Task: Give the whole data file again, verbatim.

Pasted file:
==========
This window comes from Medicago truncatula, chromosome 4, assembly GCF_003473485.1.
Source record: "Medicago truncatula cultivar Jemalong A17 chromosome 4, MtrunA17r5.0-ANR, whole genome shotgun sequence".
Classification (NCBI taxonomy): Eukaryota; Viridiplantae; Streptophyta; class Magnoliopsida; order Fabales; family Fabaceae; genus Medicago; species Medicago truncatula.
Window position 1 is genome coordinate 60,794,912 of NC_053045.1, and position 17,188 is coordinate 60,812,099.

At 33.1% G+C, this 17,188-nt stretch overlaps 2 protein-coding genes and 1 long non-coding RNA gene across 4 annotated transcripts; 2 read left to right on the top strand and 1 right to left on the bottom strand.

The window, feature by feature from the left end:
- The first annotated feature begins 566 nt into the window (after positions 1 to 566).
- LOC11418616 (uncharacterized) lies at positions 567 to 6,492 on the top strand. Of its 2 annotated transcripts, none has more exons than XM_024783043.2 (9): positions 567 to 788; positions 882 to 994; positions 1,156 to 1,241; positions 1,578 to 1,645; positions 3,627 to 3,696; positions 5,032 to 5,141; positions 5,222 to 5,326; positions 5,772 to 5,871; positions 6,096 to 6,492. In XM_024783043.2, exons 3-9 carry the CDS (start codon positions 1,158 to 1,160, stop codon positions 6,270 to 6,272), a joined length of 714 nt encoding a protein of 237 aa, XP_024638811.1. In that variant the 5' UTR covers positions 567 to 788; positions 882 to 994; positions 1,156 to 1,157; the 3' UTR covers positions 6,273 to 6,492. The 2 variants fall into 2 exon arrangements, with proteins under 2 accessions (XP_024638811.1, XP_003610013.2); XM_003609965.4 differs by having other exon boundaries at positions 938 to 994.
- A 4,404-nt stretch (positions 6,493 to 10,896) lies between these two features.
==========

This window comes from Medicago truncatula, chromosome 4, assembly GCF_003473485.1.
Source record: "Medicago truncatula cultivar Jemalong A17 chromosome 4, MtrunA17r5.0-ANR, whole genome shotgun sequence".
Classification (NCBI taxonomy): Eukaryota; Viridiplantae; Streptophyta; class Magnoliopsida; order Fabales; family Fabaceae; genus Medicago; species Medicago truncatula.
Window position 1 is genome coordinate 60,794,912 of NC_053045.1, and position 17,188 is coordinate 60,812,099.

At 33.1% G+C, this 17,188-nt stretch overlaps 2 protein-coding genes and 1 long non-coding RNA gene across 4 annotated transcripts; 2 read left to right on the top strand and 1 right to left on the bottom strand.

The window, feature by feature from the left end:
- The first annotated feature begins 566 nt into the window (after positions 1 to 566).
- LOC11418616 (uncharacterized) lies at positions 567 to 6,492 on the top strand. Of its 2 annotated transcripts, none has more exons than XM_024783043.2 (9): positions 567 to 788; positions 882 to 994; positions 1,156 to 1,241; positions 1,578 to 1,645; positions 3,627 to 3,696; positions 5,032 to 5,141; positions 5,222 to 5,326; positions 5,772 to 5,871; positions 6,096 to 6,492. In XM_024783043.2, exons 3-9 carry the CDS (start codon positions 1,158 to 1,160, stop codon positions 6,270 to 6,272), a joined length of 714 nt encoding a protein of 237 aa, XP_024638811.1. In that variant the 5' UTR covers positions 567 to 788; positions 882 to 994; positions 1,156 to 1,157; the 3' UTR covers positions 6,273 to 6,492. The 2 variants fall into 2 exon arrangements, with proteins under 2 accessions (XP_024638811.1, XP_003610013.2); XM_003609965.4 differs by having other exon boundaries at positions 938 to 994.
- A 4,404-nt stretch (positions 6,493 to 10,896) lies between these two features.